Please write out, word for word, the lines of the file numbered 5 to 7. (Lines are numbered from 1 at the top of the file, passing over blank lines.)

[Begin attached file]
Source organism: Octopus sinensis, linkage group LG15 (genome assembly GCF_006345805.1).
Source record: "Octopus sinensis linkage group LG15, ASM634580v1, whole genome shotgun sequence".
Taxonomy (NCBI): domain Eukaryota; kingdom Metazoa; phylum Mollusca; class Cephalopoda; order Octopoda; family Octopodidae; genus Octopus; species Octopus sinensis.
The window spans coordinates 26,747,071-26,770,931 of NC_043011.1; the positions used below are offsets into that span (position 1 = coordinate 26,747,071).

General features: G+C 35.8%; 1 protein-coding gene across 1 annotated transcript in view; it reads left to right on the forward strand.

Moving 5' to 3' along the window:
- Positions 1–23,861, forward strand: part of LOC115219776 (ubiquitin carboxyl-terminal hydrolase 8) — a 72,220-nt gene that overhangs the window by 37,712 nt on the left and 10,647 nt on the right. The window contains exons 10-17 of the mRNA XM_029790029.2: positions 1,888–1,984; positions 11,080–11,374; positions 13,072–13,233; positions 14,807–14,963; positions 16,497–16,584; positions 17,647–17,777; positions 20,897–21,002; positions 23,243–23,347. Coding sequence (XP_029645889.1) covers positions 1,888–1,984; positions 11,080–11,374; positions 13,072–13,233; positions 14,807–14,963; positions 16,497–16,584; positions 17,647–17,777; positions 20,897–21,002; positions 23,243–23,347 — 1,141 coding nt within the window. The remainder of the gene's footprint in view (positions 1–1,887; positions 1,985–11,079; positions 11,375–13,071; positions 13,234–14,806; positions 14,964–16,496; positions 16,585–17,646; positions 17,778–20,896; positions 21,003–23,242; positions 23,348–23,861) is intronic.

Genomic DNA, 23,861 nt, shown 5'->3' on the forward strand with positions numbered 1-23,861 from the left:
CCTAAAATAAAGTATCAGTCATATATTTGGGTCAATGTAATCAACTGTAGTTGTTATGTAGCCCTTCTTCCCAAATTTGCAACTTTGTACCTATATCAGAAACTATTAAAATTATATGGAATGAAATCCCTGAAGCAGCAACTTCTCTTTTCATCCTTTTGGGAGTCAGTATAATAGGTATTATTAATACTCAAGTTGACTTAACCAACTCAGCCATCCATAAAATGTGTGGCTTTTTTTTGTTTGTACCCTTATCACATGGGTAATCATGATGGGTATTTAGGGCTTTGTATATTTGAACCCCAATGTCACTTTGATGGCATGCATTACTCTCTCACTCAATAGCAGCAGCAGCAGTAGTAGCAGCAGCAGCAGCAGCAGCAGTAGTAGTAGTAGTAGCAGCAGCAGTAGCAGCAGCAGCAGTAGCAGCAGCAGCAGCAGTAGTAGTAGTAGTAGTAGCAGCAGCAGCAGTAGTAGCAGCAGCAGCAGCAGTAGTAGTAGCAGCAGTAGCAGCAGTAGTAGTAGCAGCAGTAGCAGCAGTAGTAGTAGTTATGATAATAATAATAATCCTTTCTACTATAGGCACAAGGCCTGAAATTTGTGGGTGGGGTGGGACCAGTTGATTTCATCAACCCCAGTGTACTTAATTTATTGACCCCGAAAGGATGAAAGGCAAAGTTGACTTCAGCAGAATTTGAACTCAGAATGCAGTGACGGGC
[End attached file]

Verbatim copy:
General features: G+C 35.8%; 1 protein-coding gene across 1 annotated transcript in view; it reads left to right on the forward strand.

Moving 5' to 3' along the window:
- Positions 1–23,861, forward strand: part of LOC115219776 (ubiquitin carboxyl-terminal hydrolase 8) — a 72,220-nt gene that overhangs the window by 37,712 nt on the left and 10,647 nt on the right. The window contains exons 10-17 of the mRNA XM_029790029.2: positions 1,888–1,984; positions 11,080–11,374; positions 13,072–13,233; positions 14,807–14,963; positions 16,497–16,584; positions 17,647–17,777; positions 20,897–21,002; positions 23,243–23,347. Coding sequence (XP_029645889.1) covers positions 1,888–1,984; positions 11,080–11,374; positions 13,072–13,233; positions 14,807–14,963; positions 16,497–16,584; positions 17,647–17,777; positions 20,897–21,002; positions 23,243–23,347 — 1,141 coding nt within the window. The remainder of the gene's footprint in view (positions 1–1,887; positions 1,985–11,079; positions 11,375–13,071; positions 13,234–14,806; positions 14,964–16,496; positions 16,585–17,646; positions 17,778–20,896; positions 21,003–23,242; positions 23,348–23,861) is intronic.